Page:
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Research sheds light on mystery of how spiders 'take flight'
by Ian Sample, Science Editor
The Guardian Translate This Article
5 July 2018
On 5 July 2018 The Guardian reported:
In October 1832 a young naturalist named Charles Darwin watched with delight as hundreds of tiny spiders dangling from short silk threads floated on to HMS Beagle as the ship made for Buenos Aires. But even as he marvelled at their aerial antics, a debate was under way as to how spiders became airborne in the first place. In a new study, scientists at Bristol University weigh in on the issue. They report the first tests of whether electrostatic forces are involved in what aficionados call spider 'ballooning'. After a series of experiments performed with spiders in a Faraday cage, they conclude that the creatures can indeed fly on electric fields.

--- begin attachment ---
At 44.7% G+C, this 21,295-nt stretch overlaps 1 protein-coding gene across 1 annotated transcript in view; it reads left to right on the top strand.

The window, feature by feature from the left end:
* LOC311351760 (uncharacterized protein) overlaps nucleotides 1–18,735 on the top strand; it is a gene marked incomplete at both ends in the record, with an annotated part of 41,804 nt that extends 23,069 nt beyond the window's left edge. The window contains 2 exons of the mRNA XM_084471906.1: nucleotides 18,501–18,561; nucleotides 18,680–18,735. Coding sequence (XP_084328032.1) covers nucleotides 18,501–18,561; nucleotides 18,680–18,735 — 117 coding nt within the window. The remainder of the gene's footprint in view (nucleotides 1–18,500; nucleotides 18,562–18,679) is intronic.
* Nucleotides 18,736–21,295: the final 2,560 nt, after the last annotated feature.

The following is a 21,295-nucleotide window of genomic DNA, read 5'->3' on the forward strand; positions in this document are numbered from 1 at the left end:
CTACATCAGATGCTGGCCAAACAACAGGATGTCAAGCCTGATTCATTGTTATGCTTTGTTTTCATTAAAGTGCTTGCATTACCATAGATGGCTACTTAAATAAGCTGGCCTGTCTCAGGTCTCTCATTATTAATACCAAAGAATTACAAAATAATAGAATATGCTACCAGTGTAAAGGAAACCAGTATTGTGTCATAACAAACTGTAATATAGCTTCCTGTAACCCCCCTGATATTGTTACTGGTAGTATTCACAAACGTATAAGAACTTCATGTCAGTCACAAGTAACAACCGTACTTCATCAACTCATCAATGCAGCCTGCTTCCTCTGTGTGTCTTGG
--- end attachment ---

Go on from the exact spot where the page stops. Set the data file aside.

Global Good News service views this news as a sign of rising positivity in the field of science, documenting the growth of life-supporting, evolutionary trends.
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